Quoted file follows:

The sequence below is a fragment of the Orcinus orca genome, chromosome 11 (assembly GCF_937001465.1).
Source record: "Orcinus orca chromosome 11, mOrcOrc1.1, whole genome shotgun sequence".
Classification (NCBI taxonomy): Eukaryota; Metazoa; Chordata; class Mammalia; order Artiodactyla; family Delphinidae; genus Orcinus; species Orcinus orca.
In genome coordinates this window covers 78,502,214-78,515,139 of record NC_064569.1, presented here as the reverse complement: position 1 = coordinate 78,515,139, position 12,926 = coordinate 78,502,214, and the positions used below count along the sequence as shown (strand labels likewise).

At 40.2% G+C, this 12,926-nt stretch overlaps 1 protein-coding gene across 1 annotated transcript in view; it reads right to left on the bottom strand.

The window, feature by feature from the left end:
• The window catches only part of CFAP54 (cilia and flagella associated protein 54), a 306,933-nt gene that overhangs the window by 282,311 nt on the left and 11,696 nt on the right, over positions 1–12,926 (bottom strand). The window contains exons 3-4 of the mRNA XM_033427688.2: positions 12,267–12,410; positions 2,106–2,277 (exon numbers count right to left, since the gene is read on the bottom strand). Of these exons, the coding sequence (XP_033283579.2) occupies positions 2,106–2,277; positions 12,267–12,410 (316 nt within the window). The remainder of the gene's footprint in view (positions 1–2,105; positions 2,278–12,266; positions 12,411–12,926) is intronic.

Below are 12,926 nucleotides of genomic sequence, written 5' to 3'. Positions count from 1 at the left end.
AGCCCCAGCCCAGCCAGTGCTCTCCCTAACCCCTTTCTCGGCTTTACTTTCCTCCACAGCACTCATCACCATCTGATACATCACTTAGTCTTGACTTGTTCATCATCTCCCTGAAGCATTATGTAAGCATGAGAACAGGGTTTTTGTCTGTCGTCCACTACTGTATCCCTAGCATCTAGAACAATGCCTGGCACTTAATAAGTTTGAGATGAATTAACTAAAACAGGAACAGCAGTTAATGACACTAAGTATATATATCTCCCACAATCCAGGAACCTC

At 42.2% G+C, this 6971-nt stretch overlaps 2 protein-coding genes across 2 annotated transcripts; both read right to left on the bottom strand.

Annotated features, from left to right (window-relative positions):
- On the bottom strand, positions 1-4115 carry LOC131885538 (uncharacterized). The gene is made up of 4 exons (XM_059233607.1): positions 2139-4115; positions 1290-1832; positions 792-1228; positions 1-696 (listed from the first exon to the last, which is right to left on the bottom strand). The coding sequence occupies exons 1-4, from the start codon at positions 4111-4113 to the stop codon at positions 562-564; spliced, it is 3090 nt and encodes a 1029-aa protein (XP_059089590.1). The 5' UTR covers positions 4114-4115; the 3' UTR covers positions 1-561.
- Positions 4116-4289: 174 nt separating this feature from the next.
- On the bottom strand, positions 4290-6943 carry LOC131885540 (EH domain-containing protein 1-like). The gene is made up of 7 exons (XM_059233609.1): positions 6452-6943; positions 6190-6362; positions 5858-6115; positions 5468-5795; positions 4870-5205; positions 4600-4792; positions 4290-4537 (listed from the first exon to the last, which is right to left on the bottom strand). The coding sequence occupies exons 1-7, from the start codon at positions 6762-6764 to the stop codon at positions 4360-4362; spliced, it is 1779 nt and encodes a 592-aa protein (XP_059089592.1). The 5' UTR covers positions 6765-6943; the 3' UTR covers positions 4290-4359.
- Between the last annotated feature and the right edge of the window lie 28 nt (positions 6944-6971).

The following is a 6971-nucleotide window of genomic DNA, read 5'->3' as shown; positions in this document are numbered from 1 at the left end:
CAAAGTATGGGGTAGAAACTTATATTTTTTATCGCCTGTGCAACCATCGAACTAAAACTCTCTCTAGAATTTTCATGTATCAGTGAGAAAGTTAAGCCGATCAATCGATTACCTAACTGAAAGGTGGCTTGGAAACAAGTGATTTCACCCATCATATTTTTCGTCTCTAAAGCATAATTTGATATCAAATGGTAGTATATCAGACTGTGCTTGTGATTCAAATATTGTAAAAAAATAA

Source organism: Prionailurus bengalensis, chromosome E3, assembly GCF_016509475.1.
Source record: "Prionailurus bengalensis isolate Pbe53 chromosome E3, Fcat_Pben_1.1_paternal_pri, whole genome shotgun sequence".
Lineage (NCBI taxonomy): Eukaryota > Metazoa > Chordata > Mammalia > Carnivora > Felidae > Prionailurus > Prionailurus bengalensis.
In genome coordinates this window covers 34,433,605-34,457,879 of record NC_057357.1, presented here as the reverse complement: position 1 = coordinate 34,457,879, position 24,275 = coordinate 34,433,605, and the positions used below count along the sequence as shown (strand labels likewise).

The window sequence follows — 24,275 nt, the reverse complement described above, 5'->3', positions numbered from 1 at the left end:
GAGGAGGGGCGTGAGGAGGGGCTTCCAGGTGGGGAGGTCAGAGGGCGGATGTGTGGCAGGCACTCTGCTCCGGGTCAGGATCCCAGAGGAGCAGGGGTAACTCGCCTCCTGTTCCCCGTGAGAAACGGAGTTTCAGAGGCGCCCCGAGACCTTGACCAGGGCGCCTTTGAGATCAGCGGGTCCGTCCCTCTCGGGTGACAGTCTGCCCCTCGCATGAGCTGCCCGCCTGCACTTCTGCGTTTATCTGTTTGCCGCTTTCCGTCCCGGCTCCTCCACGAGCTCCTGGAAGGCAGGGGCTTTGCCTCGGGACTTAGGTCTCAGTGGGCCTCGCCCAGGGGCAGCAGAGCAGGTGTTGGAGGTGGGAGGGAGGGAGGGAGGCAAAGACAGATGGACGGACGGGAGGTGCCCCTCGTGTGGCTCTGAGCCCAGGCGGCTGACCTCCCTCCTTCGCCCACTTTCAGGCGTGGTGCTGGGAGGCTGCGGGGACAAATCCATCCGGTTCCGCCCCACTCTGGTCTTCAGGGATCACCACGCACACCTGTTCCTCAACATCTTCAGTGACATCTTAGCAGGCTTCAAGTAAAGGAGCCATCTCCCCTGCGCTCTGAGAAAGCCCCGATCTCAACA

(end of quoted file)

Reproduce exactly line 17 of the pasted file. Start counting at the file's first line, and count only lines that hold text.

CAAAGTATGGGGTAGAAACTTATATTTTTTATCGCCTGTGCAACCATCGAACTAAAACTCTCTCTAGAATTTTCATGTATCAGTGAGAAAGTTAAGCCGATCAATCGATTACCTAACTGAAAGGTGGCTTGGAAACAAGTGATTTCACCCATCATATTTTTCGTCTCTAAAGCATAATTTGATATCAAATGGTAGTATATCAGACTGTGCTTGTGATTCAAATATTGTAAAAAAATAA